The last thing any sensible person wants is an elected judge. Seriously, imagine Nigel Farage behind the bench. Go on, imagine it. Meanwhile, outrage manufacturing machine the Daily Fail is convinced that the rule of law is what the Government says it is when it's lying to us:Unelected judges calling the shots. This is precisely why we voted out. Power to the people! https://t.co/TocS1bJnEM— David Davies MP (@DavidTCDavies) November 3, 2016
Did you vote for sovereignty of a leaflet? Make an appointment with your doctor today pic.twitter.com/QJIgxQsj2C— Marina Hyde (@MarinaHyde) November 4, 2016
It's Parliament's job to change the law of the land, not the Government's. David Lammy MP lays it out:
Brexit, Parliament, sovereignty and Article 50: The great paradox of our age. Those who wanted to regain sovereignty now argue against it. pic.twitter.com/fbAkcUwyW5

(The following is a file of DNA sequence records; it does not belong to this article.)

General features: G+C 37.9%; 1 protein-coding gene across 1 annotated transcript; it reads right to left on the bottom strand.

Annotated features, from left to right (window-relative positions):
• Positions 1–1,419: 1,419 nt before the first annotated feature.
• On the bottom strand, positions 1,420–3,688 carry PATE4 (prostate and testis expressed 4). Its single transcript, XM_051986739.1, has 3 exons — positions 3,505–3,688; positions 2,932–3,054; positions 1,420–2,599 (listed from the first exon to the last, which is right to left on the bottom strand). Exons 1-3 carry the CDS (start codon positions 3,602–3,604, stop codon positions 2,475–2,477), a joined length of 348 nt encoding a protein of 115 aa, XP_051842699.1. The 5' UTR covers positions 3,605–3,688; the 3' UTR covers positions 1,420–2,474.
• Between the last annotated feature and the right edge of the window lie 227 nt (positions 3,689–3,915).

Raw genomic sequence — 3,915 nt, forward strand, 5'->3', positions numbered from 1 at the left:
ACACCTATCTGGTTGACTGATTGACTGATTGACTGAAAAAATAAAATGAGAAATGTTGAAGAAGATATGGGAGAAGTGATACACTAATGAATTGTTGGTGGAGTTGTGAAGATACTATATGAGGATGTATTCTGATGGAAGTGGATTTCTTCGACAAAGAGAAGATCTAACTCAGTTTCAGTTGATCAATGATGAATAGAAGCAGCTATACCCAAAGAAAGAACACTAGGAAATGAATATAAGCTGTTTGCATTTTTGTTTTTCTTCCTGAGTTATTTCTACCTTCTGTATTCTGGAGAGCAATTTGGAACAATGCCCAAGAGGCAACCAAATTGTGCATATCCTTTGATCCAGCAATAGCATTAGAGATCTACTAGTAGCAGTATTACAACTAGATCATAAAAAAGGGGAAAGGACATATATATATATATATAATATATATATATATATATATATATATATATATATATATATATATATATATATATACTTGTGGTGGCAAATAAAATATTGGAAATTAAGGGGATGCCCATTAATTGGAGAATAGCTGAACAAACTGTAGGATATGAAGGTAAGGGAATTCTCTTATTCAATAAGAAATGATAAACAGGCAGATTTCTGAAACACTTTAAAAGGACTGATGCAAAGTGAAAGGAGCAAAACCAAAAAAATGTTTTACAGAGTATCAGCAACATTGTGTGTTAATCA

— David Lammy (@DavidLammy) November 3, 2016The idea of conforming to the will of the people, then, is a fig leaf for bigotry and tyranny, the rule of the strong over the weak. Whether you are for or against Brexit (full disclosure, I voted to Remain) the rule of law must not be discarded. The will of the people must be expressed via due process, not via populist knee-jerk-ery encouraged by irresponsible hate-mongering masquerading as journalism.
This is the divisive issue of our time
The Brexit brigade want out no matter what while the sceptics and Remainers want Parliament to have a say in the proceedings. Some of them want Parliament to block Brexit altogether, to be fair to the Brexit brigade. However, tinfoil-hat paranoia should not be permitted to trump sober debate. This is the kind of thing I've been seeing from the Brexit side, who haven't exactly been covering themselves with glory:
He's quoting from Rees-Mogg in The Telegraph. A purge. Stuffing the Lords to get their own way. Really?'A purge' pic.twitter.com/GpNg8XEGni— Graham Murray (@memento_murray) November 4, 2016